Dr Sally Payne, Children’s Occupational Therapist and Professional Adviser, Royal College of Occupational Therapists (RCOT), answers questions about a career in occupational therapy.
How can I know if occupational therapy is the right career for me?
Occupational therapy is the best career in the world and I’ve always found it fascinating. I often describe it as being a bit like a car mechanic. You take your car into the garage and say, ‘I’ve got a rattle’. The mechanic then has to figure out where the rattle is, what’s causing it and the best way to fix it.
We have to do the same but with people. People come to us because they want to do something but are finding it really difficult for some reason. We have to find out what is stopping them and then work out the best way to help them achieve it.
What does the work involve?
Our starting point is what the person wants to do or achieve. And then it’s about doing the detective work as to what motivates them? What do they do to look after themselves? How do they spend their time?
We have to use a whole range of knowledge about mental health, psychology, environment and anatomy, to understand what’s going on and what we can do practically to make a difference.
For example, I work with children. I might need to work with an autistic child to keep them safe but my starting point is always the family, their unique circumstances, needs and motivations. Or I might be working with a postnatally depressed mother and I would start by looking at what might be contributing to that.
For example, is her struggle to pick up her baby because of a caesarean wound infection and is that affecting her ability to bond with her baby? Would a taller change table or cot help?
Occupational therapy is sometimes the missing link that people don’t realise they need until they see it in action. I’m often told by parents ‘oh I didn’t know my child needed an occupational therapist (OT) until I saw the difference it made’.
An example of this is a group of students suffering with anxiety and depression linked to exams. The teachers and parents had tried talking therapies and creative therapies but these aren’t necessarily right for everyone.
What the OT was able to do was to identify the children who needed practical help in coping - ie setting reminders for themselves, sorting out their sleep hygiene, putting effective controls on social media for themselves.
It was a range of really practical interventions that stopped those problems escalating into crisis. That’s really important at the moment because we all know how stretched mental health services are in this country.
Where would I work?
OT’s work in a huge range of settings. In fact we cover the entire lifespan. You could be working in perinatal teams, with children, with working age adults, or end of life care.
You could be working in a hospital or a community team. You could have very specialist areas such as hand therapy. There are so many different options - how could you ever be bored?
What advice would you give someone considering a career in occupational therapy?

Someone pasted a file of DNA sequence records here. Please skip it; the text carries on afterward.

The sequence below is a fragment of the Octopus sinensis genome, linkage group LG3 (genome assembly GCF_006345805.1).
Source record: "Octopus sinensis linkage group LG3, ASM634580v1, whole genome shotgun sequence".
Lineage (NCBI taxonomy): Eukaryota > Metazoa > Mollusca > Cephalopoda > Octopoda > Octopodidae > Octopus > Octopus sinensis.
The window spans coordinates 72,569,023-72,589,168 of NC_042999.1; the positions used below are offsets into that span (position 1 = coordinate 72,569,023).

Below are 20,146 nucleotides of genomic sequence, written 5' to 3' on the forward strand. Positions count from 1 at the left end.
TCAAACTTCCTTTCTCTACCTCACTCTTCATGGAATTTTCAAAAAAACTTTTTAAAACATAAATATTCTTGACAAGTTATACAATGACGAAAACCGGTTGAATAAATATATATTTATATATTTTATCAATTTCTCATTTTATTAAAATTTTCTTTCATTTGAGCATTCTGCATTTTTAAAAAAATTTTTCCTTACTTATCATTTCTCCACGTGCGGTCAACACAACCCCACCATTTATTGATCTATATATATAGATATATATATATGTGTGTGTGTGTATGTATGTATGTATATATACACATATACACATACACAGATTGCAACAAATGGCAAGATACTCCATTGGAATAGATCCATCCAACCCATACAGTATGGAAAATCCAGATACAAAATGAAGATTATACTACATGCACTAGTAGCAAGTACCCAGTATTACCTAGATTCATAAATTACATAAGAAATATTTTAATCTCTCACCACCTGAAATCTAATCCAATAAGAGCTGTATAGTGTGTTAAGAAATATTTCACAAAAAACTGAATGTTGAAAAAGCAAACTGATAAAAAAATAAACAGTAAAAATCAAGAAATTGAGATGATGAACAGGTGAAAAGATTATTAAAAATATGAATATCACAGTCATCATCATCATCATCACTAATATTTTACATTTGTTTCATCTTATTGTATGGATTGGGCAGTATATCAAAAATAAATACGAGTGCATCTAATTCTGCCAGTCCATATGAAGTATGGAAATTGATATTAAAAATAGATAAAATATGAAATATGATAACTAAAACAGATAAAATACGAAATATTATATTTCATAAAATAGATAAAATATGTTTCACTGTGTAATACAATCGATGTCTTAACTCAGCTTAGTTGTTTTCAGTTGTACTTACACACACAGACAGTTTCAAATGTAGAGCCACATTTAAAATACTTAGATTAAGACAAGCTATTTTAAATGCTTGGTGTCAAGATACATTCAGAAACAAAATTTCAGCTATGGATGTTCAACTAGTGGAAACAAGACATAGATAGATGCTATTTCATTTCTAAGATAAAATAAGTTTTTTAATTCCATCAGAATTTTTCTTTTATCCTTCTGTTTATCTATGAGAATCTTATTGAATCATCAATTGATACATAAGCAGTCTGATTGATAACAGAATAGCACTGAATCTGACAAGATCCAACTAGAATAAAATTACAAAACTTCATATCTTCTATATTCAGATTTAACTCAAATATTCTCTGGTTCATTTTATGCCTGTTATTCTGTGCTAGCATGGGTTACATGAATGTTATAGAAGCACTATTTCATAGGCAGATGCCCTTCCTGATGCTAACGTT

Occupational therapy roles are often in multi-disciplinary teams where sometimes you are the only OT. There’s currently a big expansion of occupational therapy roles in new areas such as perinatal care.
That means that you need a certain level of confidence and clarity about the value of the OT role and be able to articulate that when working with professionals who might have their own ideas about what an OT does.
This can sometimes feel a little isolating so it’s important to build up networks of support among other OT’s through the RCOT for example or perhaps in your local area.
Before making up your mind I would say the best idea is to spend time with occupational therapy teams and explore as many different areas of practice as possible. Often people are drawn to occupational therapy because they’ve experienced it in one type of setting or aspect.
But in your training you will experience a large number of different placements and roles which may not necessarily be in your chosen area. It's important to be prepared and open to that.
A great place to start is the ‘Small change, Big impact’ section on the RCOT website. OT’s from all different areas highlight the changes they’ve been able to achieve and it gives a great introduction to the role in all its many forms.
What’s been your occupational therapy career story?
I decided on occupational therapy as a career at a very early age. I was 14 years old and my Mum had a friend who was an OT. I really admired her. She was working with people and I could see she was making a real difference in their lives because she was so practical.
She was helping them cook and taking them out to do their shopping with them. That idea really stayed with me - that occupational therapy was about helping people live their best lives. I found that really inspiring.
I trained when I was 18 years old; qualified with a diploma and then topped it up as I went along with a degree, a masters and then a PhD. That’s probably something people wouldn’t necessarily consider - the academic side of OT but there are growing opportunities to be involved with research and it’s really important that people do so.
References and resources: